The terrified girl jumped at the summons, but she was an actress, or so she told herself, and she pulled herself together, played a quick coda to the tune and plastered the biggest smile imaginable on her face. She actually skipped over to the saloon owner. 

 

"What can I do for you, Mr Fortner?" she asked, smiling brightly and fluttering her eyelashes.  

 

Hannaberry, wiped his mouth with his sleeve.  "Just what I needed," he said, setting his empty glass on the bar. 

 

"Ooooh, do you want me to fetch you another one, Mister Hannaberry?" Arabella asked proactively. 

 

She deliberately avoided the subject that had brought the odd looking man in here.

 

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What can I do for you, Mr Fortner?" she asked, smiling brightly and fluttering her eyelashes.  

 

Hannaberry, wiped his mouth with his sleeve.  "Just what I needed," he said, setting his empty glass on the bar. 

 

"Ooooh, do you want me to fetch you another one, Mister Hannaberry?" Arabella asked proactively.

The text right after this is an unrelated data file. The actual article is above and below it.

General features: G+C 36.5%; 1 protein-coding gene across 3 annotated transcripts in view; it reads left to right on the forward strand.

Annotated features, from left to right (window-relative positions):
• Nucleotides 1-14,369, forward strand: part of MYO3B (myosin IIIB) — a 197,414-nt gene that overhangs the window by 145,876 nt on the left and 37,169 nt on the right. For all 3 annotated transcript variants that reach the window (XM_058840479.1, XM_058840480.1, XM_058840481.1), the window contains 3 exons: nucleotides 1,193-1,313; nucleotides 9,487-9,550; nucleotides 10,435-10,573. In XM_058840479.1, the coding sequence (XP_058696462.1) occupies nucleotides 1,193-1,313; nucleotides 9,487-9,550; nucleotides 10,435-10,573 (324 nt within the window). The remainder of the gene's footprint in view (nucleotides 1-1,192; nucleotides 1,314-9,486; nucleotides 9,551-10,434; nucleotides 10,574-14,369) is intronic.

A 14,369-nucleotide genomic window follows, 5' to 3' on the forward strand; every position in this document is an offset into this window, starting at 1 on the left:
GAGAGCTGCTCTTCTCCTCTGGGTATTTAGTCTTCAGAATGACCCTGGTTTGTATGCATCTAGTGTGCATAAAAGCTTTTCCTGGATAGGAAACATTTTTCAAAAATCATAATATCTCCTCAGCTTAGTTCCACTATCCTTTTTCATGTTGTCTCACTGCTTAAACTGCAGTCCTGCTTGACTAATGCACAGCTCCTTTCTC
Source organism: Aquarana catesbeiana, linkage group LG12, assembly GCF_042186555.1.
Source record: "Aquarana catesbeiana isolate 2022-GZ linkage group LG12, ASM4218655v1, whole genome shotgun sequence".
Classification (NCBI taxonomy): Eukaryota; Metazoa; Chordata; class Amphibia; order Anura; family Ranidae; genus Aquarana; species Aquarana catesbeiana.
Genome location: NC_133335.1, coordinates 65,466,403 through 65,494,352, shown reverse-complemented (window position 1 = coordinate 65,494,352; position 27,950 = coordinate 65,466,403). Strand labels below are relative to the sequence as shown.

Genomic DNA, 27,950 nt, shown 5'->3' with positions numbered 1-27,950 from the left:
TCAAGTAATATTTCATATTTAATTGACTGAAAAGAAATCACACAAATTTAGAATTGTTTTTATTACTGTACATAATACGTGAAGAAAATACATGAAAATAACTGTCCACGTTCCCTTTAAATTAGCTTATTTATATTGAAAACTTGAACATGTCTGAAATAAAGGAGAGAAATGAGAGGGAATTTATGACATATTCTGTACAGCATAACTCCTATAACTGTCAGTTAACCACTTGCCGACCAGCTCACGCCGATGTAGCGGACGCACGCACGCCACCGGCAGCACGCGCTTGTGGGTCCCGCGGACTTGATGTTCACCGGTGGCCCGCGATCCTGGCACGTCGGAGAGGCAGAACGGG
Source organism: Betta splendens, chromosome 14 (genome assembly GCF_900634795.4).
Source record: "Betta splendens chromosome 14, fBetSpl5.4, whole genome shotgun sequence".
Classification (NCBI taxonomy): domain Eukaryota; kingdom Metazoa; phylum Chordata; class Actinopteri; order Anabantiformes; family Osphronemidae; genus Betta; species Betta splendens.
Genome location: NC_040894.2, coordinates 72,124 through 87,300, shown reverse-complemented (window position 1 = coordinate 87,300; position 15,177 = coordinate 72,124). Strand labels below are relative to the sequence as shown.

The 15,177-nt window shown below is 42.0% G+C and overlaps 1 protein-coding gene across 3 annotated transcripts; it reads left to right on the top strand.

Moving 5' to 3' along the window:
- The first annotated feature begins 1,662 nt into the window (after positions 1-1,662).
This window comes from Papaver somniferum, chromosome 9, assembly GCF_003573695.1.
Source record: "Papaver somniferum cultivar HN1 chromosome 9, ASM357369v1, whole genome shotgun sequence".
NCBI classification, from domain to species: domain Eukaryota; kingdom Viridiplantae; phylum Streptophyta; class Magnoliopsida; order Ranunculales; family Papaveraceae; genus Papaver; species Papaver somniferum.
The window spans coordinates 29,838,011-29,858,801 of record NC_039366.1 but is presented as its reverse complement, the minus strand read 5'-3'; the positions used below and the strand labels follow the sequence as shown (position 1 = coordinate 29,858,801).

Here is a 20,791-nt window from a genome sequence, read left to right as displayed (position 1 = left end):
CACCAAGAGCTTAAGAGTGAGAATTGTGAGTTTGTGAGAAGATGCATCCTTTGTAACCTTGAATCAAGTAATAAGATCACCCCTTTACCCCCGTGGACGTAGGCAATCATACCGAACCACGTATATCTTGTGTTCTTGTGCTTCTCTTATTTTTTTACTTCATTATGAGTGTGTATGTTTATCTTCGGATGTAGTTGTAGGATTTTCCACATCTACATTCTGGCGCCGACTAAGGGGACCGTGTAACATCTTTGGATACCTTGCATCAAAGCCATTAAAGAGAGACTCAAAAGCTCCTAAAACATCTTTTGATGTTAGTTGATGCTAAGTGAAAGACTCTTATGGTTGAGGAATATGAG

She deliberately avoided the subject that had brought the odd looking man in here.

 

"No no," Fortner said.  "You seem to know your way around town.  And, I'm wondering if you'd run down to the Marshall's office for us and tell him to hustle over here 'cause we got some news for him.  I'd go down there myself but ...  Well, I've already sent some of the boys out to Potee's place, and I've got a business to run."

 

He smiled at her.  "Whaddya say?"

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Fortner said.  "You seem to know your way around town.  And, I'm wondering if you'd run down to the Marshall's office for us and tell him to hustle over here 'cause we got some news for him.  I'd go down there myself but ...  Well, I've already sent some of the boys out to Potee's place, and I've got a business to run."

 

Arabella frowned, but only because 'some news' sounded a bit vague and the Marshall, who could be a little crusty sometimes, might not answer such a summons.  

 

He smiled at her.  "Whaddya say?"

 

"Sure!" she beamed a smile that would have made her cheeks ache if she had been forced to keep it up too long. It would do her good to get out of the atmosphere of the place. Unlike Caroline, who always said what she meant when angered, Arabella was getting good at dissembling. "I'll just grab my hat and shawl!" she yelped and disappeared into the back.